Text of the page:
This library travels across India with feminist literature

The Sister Library came to town recently to remind us about the importance of women’s literature and oral histories

What is violation to you? Do you identify as having been violated at least once in your life? And how do you deal with it?

“There are women who have not heard their name in many years. They are somebody’s mother, grandmother, aunt or daughter and that has become their identity. That is a violation that shakes me,” — Aqui Thami witnesses disturbing instances of patriarchy and women’s harassment everyday in Dharavi, Mumbai. Aqui is an artist who works with the women and children of Dharavi through her projects Dharavi Art Room and Bombay Underground by creating experiences with installations, performances and print. She is also the singular force behind the Sister Library, that houses writings only by women. Conceptualised in 2013, Aqui started travelling with the library last year and was part of the Kochi Biennale 2018. Last weekend, the library travelled to Chennai and was put up at Tara Books in Thiruvanmiyur and The Book Office in Adyar.

Room of one’s own

Born out of a longing to create a space where people can immerse themselves in women’s voices, the Sister Library comes from Aqui’s own personal journey as much as the women she works with. “There is an abundance of literature written by men that is widely read and for a long time I did not realise that there were very few women writers I was exposed to. I consciously started reading female authors and that opened a new world for me.I wanted to begin a conversation with the community on questioning and relooking at cultural norms. That is what I do through the Sister Library.”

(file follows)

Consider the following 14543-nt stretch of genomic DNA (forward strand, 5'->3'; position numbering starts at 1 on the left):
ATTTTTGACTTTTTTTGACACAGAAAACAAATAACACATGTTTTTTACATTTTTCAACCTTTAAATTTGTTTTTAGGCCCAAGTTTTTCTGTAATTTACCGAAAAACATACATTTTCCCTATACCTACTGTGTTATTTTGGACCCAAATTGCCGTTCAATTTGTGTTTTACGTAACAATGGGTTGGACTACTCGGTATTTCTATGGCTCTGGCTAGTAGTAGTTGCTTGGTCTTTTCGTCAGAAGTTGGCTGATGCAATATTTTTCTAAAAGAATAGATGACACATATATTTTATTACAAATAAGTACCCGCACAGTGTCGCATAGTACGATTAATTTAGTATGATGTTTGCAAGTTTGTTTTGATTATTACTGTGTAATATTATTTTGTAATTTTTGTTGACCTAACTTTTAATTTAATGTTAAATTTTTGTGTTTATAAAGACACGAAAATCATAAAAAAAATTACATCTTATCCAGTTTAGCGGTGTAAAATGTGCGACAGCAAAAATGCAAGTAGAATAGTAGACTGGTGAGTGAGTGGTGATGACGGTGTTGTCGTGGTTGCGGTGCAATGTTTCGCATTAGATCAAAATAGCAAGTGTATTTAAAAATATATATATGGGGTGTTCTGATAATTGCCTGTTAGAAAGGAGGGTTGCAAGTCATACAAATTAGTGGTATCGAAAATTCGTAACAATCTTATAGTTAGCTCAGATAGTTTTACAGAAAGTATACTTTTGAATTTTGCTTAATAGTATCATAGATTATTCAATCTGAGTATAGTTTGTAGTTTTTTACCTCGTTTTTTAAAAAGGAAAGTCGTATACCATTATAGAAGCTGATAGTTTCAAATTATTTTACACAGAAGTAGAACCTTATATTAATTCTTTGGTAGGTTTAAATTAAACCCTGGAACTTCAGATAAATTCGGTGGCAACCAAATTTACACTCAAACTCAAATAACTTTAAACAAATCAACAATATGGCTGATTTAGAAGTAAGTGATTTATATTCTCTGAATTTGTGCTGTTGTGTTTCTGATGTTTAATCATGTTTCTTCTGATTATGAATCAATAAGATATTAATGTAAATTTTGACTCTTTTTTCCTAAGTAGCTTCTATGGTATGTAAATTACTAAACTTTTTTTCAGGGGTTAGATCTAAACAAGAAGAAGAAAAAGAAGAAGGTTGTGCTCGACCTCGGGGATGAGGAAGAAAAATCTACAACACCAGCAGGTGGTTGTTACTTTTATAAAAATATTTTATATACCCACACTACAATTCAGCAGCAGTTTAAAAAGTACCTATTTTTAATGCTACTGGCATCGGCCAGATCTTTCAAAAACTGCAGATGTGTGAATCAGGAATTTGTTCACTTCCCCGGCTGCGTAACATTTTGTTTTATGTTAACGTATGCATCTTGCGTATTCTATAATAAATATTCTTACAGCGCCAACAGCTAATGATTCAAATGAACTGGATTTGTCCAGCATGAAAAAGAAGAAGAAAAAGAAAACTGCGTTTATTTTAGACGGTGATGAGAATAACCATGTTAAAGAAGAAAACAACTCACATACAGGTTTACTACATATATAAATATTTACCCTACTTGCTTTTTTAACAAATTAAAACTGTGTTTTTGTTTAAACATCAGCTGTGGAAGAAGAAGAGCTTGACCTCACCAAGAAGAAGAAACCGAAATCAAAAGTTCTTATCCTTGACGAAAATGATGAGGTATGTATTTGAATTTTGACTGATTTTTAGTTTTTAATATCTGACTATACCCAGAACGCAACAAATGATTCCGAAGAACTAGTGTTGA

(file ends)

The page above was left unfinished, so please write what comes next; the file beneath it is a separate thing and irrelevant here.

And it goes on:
The hall and verandah at Tara Books presented a smorgasbord of colourful zines, novels and picture books all written and illustrated by women. Talking about the freedom zines — booklets produced by individuals or small groups — give, Aqui says, “There is no editor, nobody telling you what should go in it, what format it should follow or how big or small it should be. For the men in Dharavi, an evening chat over a cigarette or tea is routine.The zines bring out the women’s voices.” Bold type and vibrant colours scream out titles like Ladies Only - Stories for All and Aesthetically Yours from her collection on display. The range covers various subjects like menstruation, food, culture and love, all of them narrating personal stories that people across the country can resonate with.

Feminist magazines in Tamil Nadu have a noisy history. As V Geetha of Tara Books recollected, “There were about six different feminist magazines in circulation in the 1970s. One of the most popular ones was Pudhiya Kural from Nagercoil. There were ones from Trichy, Arakkonam and Chennai as well.”

Yet, Aqui feels, the world of zines is predominantly made up of men even today. “Historically writing has been the vocation of men all over the world. And in many cultures like ours, oral storytelling is where women are primarily involved. We have lost a lot of our stories in translation.” Documenting the plethora of stories from indigenous communities is what Aqui is looking forward to do, by expanding the library to include podcasts where oral knowledge can be preserved. As she rightly points out, our ancestors are our librarians.

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Printable version | Feb 25, 2020 12:33:23 PM |

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